Study Finds Cell Phones Are a Major Driver Distraction
If your employees log a lot of road miles during the work day, there is something you need to let them know: drivers are much more likely to make a mistake or cause an accident when talking on a cell phone while driving.
The study, led by Frank Drews of the University of Utah, found the likeliness of making a mistake is higher than if the driver was talking to a passenger. With the cost of health insurance spiraling out of control, the last thing your business needs are employees involved in perfectly avoidable accidents. While the average small business owner may not realize it, trying to multitask on the drive to the office could result in an injury that slows the entire company down. Additionally, now that so many cell phones come equipped with the Web, e-mail and other applications, your road warriors have more distractions than ever.
those of you who think using hands-free phones or speakerphone options
make you safer, think again: The study found that even when drivers
used a hands-free cell phone, driving performance was significantly
compromised. "Cell phone and passenger conversation differ in their
impact on a driver's performance; these differences are apparent at the
operational, tactical, and strategic levels of performance," the
In three experimental conditions-- conversation with hands-free cell phone, conversation in the car or no conversation-- 41 pairs of participants were randomly selected to be the "driver" and the conversation partner.
Drivers used a sophisticated simulator that presented a 24-mile multilane highway with on- and off-ramps, overpasses and two-lane traffic in each direction. Participants drove in an "irregular-flow" environment, which mimics real highway conditions. This context required "drivers" to pay attention to surrounding traffic.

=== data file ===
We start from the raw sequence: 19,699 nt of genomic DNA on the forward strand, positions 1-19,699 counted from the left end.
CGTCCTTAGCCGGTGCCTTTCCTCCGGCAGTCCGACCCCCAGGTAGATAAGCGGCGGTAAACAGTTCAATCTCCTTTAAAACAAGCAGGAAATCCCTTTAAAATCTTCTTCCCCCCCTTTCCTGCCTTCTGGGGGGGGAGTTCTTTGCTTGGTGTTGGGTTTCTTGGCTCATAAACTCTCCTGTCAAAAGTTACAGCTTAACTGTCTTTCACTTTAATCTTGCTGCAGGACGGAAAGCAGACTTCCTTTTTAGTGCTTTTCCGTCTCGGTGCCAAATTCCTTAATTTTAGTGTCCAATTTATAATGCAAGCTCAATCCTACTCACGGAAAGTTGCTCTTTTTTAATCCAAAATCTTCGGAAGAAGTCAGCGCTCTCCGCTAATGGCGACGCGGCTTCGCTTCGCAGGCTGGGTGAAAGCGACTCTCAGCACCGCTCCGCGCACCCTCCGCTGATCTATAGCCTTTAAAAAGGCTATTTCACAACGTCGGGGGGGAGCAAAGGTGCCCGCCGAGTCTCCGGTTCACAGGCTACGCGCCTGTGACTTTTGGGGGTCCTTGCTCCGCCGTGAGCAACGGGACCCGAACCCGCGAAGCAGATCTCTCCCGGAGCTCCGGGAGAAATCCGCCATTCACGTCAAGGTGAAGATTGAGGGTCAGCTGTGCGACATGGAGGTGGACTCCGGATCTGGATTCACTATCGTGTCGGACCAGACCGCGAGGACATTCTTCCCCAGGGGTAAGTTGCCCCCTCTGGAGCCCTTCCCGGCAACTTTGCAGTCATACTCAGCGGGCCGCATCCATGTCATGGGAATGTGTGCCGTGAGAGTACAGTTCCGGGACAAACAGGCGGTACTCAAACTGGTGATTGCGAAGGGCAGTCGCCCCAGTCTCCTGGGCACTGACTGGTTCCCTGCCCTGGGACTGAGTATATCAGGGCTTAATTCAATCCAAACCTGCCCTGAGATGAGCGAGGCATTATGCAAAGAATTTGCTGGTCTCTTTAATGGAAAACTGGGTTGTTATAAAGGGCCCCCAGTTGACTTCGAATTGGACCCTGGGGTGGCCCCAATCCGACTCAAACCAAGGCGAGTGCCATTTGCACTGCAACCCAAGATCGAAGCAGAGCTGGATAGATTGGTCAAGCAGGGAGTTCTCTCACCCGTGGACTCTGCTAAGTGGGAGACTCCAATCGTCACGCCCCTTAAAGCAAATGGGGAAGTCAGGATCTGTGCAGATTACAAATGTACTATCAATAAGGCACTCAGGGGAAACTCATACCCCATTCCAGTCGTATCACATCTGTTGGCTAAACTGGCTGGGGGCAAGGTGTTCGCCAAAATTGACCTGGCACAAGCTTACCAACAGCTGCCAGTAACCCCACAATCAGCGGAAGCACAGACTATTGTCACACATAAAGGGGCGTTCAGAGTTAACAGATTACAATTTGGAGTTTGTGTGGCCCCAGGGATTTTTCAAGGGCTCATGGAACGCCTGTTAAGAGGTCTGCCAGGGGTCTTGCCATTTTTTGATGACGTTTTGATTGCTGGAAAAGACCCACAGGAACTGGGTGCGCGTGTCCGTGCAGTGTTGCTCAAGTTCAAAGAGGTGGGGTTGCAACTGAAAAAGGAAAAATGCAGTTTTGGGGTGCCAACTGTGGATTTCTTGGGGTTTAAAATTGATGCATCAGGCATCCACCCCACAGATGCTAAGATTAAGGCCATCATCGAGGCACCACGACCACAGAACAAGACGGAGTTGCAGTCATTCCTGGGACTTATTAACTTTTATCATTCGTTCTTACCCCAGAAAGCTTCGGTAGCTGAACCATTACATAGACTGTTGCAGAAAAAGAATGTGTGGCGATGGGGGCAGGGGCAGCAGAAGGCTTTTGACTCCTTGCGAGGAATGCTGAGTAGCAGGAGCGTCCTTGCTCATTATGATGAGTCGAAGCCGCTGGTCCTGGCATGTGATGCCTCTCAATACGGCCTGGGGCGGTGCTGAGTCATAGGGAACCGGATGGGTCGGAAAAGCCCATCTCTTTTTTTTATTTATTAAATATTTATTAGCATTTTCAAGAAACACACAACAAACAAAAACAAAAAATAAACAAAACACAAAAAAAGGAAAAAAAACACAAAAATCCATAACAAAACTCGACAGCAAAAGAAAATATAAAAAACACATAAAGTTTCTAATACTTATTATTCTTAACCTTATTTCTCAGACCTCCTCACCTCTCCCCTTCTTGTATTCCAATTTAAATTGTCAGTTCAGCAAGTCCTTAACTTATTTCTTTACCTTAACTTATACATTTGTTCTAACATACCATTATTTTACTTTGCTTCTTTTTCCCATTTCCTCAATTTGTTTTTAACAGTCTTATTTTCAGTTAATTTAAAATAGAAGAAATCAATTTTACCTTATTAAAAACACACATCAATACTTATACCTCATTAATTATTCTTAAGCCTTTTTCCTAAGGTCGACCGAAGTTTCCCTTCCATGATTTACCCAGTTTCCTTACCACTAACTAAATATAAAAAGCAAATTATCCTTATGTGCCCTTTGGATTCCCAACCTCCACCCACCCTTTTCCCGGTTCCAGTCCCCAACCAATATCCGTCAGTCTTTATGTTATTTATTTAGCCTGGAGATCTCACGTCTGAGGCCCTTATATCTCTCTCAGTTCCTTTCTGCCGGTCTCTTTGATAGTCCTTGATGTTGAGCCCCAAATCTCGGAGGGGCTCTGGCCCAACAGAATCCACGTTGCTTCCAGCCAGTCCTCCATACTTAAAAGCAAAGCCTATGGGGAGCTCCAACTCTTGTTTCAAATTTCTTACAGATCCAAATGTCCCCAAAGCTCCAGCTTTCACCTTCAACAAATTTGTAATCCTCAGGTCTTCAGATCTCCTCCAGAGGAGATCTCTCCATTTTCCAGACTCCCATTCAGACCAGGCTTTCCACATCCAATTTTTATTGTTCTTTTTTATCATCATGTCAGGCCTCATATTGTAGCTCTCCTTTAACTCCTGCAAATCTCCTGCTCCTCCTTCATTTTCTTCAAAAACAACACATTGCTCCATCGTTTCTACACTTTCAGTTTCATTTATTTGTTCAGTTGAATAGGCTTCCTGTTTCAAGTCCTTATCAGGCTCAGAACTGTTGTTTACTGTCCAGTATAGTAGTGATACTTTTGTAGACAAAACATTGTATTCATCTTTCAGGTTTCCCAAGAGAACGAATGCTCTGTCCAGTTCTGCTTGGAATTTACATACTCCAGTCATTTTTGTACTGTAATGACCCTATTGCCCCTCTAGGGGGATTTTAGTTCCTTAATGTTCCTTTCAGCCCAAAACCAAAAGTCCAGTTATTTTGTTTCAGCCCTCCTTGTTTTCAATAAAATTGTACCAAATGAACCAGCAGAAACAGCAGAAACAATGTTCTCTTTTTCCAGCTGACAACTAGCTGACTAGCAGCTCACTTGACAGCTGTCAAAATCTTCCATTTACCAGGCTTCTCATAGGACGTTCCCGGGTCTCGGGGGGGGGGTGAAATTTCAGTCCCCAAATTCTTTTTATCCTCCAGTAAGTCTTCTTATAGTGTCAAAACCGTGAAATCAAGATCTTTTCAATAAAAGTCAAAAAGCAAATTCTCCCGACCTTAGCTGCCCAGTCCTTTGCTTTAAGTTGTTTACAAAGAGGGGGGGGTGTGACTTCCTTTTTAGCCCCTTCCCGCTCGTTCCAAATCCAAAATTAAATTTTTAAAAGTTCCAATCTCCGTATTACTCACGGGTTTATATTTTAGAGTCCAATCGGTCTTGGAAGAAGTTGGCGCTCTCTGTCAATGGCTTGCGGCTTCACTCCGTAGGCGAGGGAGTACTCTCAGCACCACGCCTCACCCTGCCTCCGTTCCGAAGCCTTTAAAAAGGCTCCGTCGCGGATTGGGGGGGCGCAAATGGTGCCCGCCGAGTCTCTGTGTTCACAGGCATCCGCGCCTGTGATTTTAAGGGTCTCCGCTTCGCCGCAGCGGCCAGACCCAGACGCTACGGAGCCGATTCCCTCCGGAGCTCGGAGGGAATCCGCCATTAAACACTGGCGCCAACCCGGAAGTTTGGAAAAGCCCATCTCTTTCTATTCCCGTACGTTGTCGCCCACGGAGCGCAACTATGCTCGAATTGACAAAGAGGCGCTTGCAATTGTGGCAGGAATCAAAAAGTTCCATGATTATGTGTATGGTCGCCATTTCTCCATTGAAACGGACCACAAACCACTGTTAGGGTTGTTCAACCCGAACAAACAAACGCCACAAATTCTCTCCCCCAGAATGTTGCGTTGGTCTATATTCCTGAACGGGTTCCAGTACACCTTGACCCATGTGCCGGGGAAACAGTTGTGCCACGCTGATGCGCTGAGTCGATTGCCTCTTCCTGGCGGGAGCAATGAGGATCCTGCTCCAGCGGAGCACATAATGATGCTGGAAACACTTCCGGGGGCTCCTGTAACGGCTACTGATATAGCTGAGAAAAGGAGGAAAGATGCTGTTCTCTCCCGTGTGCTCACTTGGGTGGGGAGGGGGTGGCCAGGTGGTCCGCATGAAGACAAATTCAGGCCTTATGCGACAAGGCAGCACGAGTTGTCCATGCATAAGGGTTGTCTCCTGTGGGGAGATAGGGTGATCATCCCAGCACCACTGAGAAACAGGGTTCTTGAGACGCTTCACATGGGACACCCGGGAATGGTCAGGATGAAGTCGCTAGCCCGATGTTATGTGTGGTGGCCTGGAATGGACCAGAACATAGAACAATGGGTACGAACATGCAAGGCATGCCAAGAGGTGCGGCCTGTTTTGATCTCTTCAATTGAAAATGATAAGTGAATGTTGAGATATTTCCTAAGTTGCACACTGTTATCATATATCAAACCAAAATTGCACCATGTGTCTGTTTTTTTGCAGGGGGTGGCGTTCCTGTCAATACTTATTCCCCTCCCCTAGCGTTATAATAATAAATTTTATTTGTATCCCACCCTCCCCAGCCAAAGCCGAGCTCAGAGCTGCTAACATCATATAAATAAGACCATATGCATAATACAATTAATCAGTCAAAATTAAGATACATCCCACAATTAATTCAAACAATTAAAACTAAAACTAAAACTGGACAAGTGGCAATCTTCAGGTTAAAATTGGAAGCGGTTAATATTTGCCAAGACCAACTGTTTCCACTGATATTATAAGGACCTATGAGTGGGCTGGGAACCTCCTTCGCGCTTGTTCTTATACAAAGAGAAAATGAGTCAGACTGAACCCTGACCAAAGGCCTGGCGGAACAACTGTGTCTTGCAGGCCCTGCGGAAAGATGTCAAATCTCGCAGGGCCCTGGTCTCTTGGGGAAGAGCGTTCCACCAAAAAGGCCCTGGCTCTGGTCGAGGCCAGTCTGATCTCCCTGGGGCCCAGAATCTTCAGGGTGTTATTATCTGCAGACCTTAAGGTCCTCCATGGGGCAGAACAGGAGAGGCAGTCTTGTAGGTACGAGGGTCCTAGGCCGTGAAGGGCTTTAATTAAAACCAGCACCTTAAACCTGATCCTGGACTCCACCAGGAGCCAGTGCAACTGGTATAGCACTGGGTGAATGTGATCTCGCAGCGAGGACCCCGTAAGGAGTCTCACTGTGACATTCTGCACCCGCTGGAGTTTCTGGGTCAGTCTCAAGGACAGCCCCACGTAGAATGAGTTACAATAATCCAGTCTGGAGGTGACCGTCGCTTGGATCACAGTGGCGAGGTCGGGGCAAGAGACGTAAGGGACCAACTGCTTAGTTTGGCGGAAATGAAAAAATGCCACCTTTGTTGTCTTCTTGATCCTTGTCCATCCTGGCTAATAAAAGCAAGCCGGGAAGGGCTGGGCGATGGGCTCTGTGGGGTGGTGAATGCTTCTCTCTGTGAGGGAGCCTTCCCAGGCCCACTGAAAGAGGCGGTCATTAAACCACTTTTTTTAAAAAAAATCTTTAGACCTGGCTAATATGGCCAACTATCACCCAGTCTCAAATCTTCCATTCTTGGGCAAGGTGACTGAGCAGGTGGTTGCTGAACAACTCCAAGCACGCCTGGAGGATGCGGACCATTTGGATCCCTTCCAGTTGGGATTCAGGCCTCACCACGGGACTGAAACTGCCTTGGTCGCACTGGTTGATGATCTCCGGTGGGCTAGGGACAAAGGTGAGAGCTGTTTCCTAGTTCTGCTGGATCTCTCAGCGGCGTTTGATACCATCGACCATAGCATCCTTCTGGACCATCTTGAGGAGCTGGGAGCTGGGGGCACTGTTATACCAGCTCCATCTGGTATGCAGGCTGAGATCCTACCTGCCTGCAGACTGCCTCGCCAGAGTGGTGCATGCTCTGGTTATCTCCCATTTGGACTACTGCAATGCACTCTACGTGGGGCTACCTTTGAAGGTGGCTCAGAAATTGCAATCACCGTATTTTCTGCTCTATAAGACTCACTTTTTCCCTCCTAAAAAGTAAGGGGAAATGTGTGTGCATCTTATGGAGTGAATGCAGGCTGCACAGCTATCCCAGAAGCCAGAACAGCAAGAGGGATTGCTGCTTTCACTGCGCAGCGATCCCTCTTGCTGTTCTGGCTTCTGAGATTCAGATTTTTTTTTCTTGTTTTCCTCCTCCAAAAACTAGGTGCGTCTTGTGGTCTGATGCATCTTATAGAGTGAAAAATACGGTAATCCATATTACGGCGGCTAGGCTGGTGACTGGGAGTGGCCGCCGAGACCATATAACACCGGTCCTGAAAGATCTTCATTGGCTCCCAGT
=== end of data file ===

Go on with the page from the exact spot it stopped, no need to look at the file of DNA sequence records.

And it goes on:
In the cell-phone conversation condition, drivers' conversation partners were at another location. In the in-car conversation condition, partners sat next to their (simulated) drivers. In both cases, conversation partners were told to tell one another a previously undisclosed "close call" story about a time their lives were threatened. The drivers also received instructions to pull into a rest area about eight miles from the starting point.
Drivers talking by cell phone drove significantly worse than drivers talking to passengers. The cell-phone users were more likely to drift in their lane, kept a greater distance between their car and the car in front, and were four times more likely to miss pulling off the highway at the rest area. Passenger conversation, however, barely affected all three measures.
The report's authors said the problems could have stemmed from inattention "blindness," or insufficient processing of information from the driving environment. The study suggests cell phone users may also have found it more difficult to remember the need to stop at the rest area.
Despite how experienced you may think you are handling eating, drinking, shaving and talking on your mobile while driving, it only takes a poorly timed glance at some business charts to take your eyes-and your mind-off the road. To combat the likelihood of this type of accident, several states and large cities have legislation in preparation for the banning of cell phone use in cars. In 2005, Chicago banned the use of cell phone use in cars without a hands-free device.
Whether it is work-related or personal chatter that keeps your employees glued to their handsets while on the road, tell them their presence in the office is too valuable to be lost over a call that could have been made at a standstill. For your employees who travel, ask them to pull over when making calls on the road. It is a hard habit to break, but with the rest of the distractions on the road, one less keeps your employees that much safer.